Barks had taken a few corresponded classes on art. He’d tried to sell his drawing to some small press newspapers beforehand, but with little success. He did find work at the Calgary Eye-Opener, which Wikipedia describes as a racy men’s cartoon magazine. (Don’t get too excited, readers: I did an internet search of those old papers, and “racy” apparently means talking about smoking and boozing a lot. Those looking for cartoons of ladies in knee breeches and bloomers best look elsewhere. Namely, within the pages of Ally Sloper.)

However, Barks finally got his big break when he was hired at Disney in 1935 as an in-betweener. (You know, the poor scrubs who have to draw all the tiny animation panels in between the key cells.) Working conditions at Disney were pretty poor in those days, though, and ongoing health problems caused Barks to quit in 1942.

He stumbled upon his true destiny, however, while moonlighting as a comic artist for Disney adaptations. He did half the artwork for Donald Duck Finds Pirate Gold, a 64-page story adapted from an unproduced feature. Looking for a stable income, he asked the publisher whether there was a regular artist for Donald Duck stories. He got the job and toiled away at the stories anonymously (as was the general practice in those days). The stories would draw heavily from Bark’s own experiences. One story chronicles Donald’s escapades at a chicken farm. Barks himself had played around with starting a chicken farm in the San Jacinto area after he quit Disney’s animation studios.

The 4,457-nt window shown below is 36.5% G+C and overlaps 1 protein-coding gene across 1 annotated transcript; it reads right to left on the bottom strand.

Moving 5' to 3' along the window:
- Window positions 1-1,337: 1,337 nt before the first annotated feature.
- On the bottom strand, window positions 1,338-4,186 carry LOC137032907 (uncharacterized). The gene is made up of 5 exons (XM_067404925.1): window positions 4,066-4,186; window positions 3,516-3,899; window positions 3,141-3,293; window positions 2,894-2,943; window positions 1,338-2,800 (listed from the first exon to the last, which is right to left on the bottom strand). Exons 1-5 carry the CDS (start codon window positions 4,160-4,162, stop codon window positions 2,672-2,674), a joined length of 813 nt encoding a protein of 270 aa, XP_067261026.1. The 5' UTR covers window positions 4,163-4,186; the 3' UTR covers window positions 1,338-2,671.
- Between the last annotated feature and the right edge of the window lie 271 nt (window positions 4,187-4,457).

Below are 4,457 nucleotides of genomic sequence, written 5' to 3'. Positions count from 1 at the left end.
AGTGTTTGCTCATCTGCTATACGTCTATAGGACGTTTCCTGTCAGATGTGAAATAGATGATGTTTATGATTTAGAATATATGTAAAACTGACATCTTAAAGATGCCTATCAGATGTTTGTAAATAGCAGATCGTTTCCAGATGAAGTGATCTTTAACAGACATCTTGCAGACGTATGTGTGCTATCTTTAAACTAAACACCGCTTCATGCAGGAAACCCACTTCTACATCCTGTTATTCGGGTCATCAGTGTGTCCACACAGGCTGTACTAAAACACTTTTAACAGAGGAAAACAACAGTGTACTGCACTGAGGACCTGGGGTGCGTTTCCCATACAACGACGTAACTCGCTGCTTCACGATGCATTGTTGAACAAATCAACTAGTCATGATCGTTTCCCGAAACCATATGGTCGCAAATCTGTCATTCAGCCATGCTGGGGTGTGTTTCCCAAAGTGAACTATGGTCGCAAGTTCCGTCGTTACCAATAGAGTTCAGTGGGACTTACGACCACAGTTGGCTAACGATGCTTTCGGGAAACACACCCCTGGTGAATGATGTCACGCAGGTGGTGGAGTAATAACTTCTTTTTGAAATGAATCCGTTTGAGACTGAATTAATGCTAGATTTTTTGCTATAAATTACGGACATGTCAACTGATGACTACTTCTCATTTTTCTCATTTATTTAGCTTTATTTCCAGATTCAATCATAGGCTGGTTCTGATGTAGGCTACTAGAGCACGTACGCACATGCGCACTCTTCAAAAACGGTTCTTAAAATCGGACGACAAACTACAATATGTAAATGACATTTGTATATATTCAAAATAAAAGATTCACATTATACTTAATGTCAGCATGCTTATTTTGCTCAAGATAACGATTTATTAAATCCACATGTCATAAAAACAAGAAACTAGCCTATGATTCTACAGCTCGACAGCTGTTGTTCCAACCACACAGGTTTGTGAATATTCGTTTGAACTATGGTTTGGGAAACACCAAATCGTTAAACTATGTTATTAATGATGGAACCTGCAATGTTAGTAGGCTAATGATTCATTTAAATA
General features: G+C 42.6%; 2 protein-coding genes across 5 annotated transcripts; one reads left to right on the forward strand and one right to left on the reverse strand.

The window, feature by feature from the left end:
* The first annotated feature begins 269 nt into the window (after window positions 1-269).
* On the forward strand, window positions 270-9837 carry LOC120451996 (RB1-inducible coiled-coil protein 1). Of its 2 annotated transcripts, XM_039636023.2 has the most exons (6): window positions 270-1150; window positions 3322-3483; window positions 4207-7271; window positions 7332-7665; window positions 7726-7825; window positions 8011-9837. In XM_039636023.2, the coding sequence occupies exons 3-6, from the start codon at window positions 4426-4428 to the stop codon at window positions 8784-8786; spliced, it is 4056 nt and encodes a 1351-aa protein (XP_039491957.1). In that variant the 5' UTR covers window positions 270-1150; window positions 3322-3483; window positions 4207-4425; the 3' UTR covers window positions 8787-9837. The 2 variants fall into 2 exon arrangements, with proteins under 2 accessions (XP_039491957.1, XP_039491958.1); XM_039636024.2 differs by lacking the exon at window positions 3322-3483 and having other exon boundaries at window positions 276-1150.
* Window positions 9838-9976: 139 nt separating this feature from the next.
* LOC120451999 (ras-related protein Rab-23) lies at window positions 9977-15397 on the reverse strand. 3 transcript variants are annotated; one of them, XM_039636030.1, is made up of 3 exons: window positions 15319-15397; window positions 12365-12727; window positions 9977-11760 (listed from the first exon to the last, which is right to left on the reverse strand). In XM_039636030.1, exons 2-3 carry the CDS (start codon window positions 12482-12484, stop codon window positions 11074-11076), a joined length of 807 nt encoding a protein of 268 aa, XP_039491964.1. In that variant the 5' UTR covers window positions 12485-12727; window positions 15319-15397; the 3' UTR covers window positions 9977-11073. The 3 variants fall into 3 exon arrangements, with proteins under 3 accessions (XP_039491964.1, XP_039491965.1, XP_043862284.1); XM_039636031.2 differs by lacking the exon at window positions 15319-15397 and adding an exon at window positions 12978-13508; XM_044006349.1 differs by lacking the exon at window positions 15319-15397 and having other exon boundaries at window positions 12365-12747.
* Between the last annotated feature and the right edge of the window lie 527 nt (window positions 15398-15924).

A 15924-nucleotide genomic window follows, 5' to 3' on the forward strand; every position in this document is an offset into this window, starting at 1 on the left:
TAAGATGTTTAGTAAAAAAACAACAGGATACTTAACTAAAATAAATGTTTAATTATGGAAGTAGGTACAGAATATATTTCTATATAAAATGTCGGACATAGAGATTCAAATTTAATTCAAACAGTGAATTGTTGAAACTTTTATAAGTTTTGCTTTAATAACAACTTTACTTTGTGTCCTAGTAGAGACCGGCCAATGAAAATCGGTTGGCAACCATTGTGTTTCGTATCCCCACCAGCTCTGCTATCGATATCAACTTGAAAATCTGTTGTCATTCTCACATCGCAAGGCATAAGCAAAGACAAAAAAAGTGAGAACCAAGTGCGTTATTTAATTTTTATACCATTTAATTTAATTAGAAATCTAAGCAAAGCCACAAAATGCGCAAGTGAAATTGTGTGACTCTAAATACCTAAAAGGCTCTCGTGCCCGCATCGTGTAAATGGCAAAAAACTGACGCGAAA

Uncle Scrooge 6

Scrooge McDuck made his debut in the 1947 comic story, “Christmas on Bear Mountain.” What was originally a bit part eventually became the foundation of the entire Duck universe. Barks envisioned Scrooge and Donald to not be at all that dissimilar. Both were irritable cranks, after all. But while Donald was based on Barks’ life as a journeyman, Scrooge seems to have been based on his later successes. Scrooge got to where he was through sheer perseverance, someone who became the “World’s Richest Duck” through hard work and cleverness. (“Tougher than the toughies and smarter than the smarties,” he would say to grand-nephews Huey, Dewey, and Louie.)

And, oh yeah, Scrooge was totally responsible for planting into every child the dream that they, too, can swim through a bin stacked high with coins.

Scrooge would travel the world going on boss adventures with his nephews, facing every challenge with sheer pluck. For references, Barks would often draw on pictures he found in National Geographic magazine. Dismal Downs, the ancestral home of the Duck clan, was based on an article he’d come across about British castles. The references helped to give a certain sence of authenticity to his background illustrations, which were full of strong detail due to Bark’s one-time goal at writing more “serious” comics.


From there, Barks went to to create a myriad of classic characters: Gladstone Gander, the Beagle Boys, the Junior Woodchucks, Gyro Gearloose, Flintheart Glomgold, and Magica De Spell.